The irony, as Carson points out, is Jesus really was King of the Jews! What the Roman authorities and soldiers did in jest and mockery, was in fact, the truth! At one point of his interrogation, Pilate looks at Jesus and asks, What is truth? Based on the many ironies Carson points out, Pilate did not have a clue as to the answer of his riddle.
Not only that, but Jesus is declared in the NT to be, not only King of the Jews, but King of the Universe: King of kings and Lord of lords. In the prologue to John’s gospel, chapter one, he declares Jesus created all things, as the Word (Logos) of God. Colossians states the same in chapter one, verses fifteen to twenty.
I have taught and discussed with different individuals and classes, what I call the paradoxes of the Christian faith. For instance, Christ taught that in order for us to truly live (unto him) we must die, die to self. Another would be the understanding of being great means being humble and meek. On and on we could go.
Here in 1 Cor. 1.26, we have some more of these ironies or paradoxes, depending on how you look at it. In the passage, Paul teaches us that there is no place for pride or grandstanding on the part of the follower of Christ. In the verses that follow, Paul points out that God has chosen the foolish things of the world to shame the wise. God chose the weak things to shame the strong. He chose the lowly to bring to naught the things that are.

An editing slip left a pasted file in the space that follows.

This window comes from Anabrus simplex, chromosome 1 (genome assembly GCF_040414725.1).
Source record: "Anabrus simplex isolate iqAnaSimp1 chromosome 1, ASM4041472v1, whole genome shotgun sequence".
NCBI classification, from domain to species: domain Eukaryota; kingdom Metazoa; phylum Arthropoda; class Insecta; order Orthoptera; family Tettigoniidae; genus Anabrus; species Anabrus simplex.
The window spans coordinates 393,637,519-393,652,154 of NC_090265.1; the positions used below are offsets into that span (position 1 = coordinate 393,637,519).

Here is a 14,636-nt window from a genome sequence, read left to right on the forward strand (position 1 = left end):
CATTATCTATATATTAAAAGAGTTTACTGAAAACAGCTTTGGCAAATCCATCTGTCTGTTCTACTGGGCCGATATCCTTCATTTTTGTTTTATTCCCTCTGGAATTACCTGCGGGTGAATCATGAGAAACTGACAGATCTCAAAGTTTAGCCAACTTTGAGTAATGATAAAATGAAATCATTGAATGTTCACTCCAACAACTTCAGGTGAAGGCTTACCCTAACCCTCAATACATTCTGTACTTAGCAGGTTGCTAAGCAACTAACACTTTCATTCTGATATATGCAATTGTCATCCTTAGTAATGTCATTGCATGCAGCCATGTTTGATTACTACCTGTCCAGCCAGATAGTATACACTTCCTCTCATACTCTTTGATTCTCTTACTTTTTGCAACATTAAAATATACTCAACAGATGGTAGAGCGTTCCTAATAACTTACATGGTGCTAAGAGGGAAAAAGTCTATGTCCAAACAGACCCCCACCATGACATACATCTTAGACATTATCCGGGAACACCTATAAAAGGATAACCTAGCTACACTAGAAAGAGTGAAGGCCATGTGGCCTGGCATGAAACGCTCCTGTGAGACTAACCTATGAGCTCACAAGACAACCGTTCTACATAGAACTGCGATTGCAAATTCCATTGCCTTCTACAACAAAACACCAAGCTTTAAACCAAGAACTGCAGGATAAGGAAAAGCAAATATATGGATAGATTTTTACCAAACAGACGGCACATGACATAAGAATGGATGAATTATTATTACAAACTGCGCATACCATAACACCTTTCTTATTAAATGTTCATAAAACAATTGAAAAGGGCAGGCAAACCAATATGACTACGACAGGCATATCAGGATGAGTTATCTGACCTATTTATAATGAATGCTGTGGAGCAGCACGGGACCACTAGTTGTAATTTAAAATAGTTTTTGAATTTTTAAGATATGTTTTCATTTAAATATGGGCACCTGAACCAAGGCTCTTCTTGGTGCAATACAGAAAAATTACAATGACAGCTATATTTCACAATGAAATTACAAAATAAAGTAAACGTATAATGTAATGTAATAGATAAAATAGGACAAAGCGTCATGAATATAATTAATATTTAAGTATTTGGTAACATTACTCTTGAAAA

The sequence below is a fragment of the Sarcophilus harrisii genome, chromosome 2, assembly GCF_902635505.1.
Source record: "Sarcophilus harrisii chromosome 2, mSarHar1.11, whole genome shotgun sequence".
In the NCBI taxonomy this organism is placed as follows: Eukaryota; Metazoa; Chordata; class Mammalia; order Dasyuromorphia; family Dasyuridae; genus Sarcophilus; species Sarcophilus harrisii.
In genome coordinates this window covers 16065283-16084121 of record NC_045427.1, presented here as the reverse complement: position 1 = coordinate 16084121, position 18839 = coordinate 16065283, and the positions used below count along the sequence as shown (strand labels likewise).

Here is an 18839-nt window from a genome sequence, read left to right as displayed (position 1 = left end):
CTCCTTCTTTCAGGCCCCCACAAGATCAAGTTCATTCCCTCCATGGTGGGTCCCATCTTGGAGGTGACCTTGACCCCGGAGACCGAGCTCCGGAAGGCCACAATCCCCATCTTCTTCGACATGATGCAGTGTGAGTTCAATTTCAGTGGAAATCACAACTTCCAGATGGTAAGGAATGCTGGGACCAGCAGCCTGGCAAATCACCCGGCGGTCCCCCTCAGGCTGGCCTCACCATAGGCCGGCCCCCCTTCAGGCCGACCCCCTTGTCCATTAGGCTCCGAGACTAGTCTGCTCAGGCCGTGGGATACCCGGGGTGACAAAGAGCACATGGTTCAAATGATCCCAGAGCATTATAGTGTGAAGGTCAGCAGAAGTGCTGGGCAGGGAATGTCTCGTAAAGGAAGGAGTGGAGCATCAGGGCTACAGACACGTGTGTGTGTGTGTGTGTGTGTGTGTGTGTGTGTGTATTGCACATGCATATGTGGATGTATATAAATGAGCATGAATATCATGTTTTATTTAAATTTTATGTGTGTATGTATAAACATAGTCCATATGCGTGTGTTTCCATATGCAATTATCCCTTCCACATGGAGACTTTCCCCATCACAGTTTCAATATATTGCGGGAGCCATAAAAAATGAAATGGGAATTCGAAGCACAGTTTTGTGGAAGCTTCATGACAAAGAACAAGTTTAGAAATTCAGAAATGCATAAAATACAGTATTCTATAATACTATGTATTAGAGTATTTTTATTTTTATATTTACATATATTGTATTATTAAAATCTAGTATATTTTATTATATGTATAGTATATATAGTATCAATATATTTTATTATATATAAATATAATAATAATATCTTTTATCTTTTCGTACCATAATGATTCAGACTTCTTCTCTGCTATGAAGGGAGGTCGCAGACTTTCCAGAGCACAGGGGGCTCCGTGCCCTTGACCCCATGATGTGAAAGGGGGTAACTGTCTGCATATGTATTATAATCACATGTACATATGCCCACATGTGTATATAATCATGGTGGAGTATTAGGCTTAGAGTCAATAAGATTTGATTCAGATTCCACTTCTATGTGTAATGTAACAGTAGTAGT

I mean, just think about it. God did this all along the way. Think about the birth of Jesus the Messiah. How many of us would have chosen to bring it about the way God did it? The Messiah, the long-awaited and promised Savior of his people, who is God in flesh, being born in a manger? God incarnate being born as a baby; having to grow and learn and depend on the fumblings of humans for his nourishment and very life? This all seems rather odd. Not only this, but he was born to a virgin maid, married to a tradesman (a carpenter) from a little, no account place called Nazareth? Even Nathaniel, when hearing it reported that Jesus was the long promised Messiah, and learning he hailed from Nazareth, snidely remarked, Has any good thing ever come from Nazareth? Ouch!